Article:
20 February 2018: Modelling human diseases: Yale-NUS student publishes commentary with her research mentor

By Daryl Yang | Image by Yasunari Watanabe

Last December, Lim Chu Hsien (Class of 2018) published her first research commentary in the peer-reviewed Journal of Developmental Biology. Titled ‘Modeling Alzheimer’s and Other Age Related Human Diseases in Embryonic Systems’, the article (open access) proposed employing a multi-model approach that takes advantage of different animal systems used in the laboratory simultaneously to study age-related human diseases, such as Alzheimer’s disease.

Chu Hsien co-authored the article with Assistant Professor of Science (Life Sciences) Ajay Sriram Mathuru. Dr Mathuru is a co-supervisor for her capstone, a year-long research project that all Yale-NUS students complete in their senior year.

“My capstone is mainly concerned with creating optogenetically inducible Amyloid Beta (a protein associated with Alzheimer’s Disease) models in fruit flies, worms and zebrafish to investigate the effects on them. Ultimately, I hope to be able to also find suitable drugs or chemical interventions to reduce such deleterious effects”, Chu Hsien shared. Optogenetics is a novel technique that uses light to activate genetic expression.

According to Dr Mathuru, the commentary was based on Chu Hsien’s capstone proposal that seeks to study a cellular process associated with Alzheimer’s Disease using three different model organisms.

“Most research often involves one model organism but Chu Hsien’s capstone was an interesting synergetic project that brought three life sciences professors at Yale-NUS together”, he explained.

“This was also what the commentary was about: how a multi-model approach can benefit the study of human diseases”.

Dr Mathuru runs the Mechanisms Underlying Behavior laboratory, located at Biopolis, which conducts experiments with zebrafish. Chu Hsien’s other co-supervisor Assistant Professor of Science (Biology) Nicholas Tolwinski’s research primarily makes use of fruit flies. The third model organism, the worm nematode, is the animal that Assistant Professor Science (Biology) Jan Gruber works with to study biological ageing at the Caenorhabditis elegans (nematode worm) ageing laboratory, which he founded at the National University of Singapore’s Centre of Life Sciences.

For Chu Hsien, her interest in this area of research was first developed when she took a class with Dr Tolwinski.

“I started becoming interested in studying Alzheimer’s Disease using model organisms when I was taking a course called Research Seminar by Dr Tolwinski in my junior year. Talking to many Yale-NUS Life Sciences professors outside of class also increased my awareness and interest in doing science research”, she reflected.

On the experience co-authoring her first scientific publication, Chu Hsien noted that it was a “unique and humbling learning experience” to have such an opportunity as an undergraduate.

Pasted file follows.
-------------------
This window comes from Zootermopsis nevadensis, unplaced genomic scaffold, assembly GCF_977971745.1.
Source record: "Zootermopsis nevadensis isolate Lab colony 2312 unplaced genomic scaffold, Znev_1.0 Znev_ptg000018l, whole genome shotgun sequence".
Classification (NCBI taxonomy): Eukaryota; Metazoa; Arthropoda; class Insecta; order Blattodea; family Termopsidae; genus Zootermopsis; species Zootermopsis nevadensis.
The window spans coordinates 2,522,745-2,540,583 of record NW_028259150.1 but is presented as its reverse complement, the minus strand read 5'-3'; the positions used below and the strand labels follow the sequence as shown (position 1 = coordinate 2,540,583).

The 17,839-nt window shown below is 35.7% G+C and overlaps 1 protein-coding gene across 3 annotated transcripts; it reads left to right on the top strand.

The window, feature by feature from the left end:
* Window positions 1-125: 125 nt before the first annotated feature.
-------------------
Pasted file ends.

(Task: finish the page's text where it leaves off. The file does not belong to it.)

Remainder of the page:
“Dr Mathuru helped me a lot in fine-tuning and editing the commentary. It took around 15 drafts and I am sincerely grateful for all his guidance”, she shared.

Chu Hsien added that the idea for publishing the commentary came from Dr Tolwinski, who suggested that she write it with Dr Mathuru.

According to Dr Muthuru, it is uncommon for undergraduates to be first authors in peer-reviewed journal articles, but the small community at Yale-NUS, and the low faculty to student ratio of about 1:8 facilitate such opportunities because of the greater support and guidance afforded to students.

“While it is possible that students at other universities may take more courses in their major, what gives Yale-NUS students, like Chu Hsien, a unique advantage is the extended contact time with professors and the special opportunities at the College”, he added.

For example, Chu Hsien was able to conduct research on three different model organisms, including zebrafish, because she had gained prior experience with these systems at the College, as well as during her semester abroad at Harvard University. In addition to learning to work with fruit flies and nematodes in Dr Tolwinski and Dr Gruber’s laboratories respectively at Yale-NUS, Chu Hsien also had the opportunity to  do research at the Engert Lab at Harvard through the Student-Initiated Research Programme offered by the Centre for International & Professional Experience.

“When she was in junior year, we were having some discussions about the  classes she could take at Harvard and I suggested she take a class with my research colleague.  She took this one step further and did an internship in his zebrafish neuroscience lab there. If she had to learn this afresh for her capstone, it would have been tough. But since she had learnt how to work with zebrafish in summer, it worked out”, Dr Mathuru said.

After graduation, Chu Hsien will be heading to Duke-NUS Medical School to pursue a four-year Doctor of Medicine (MD) graduate programme.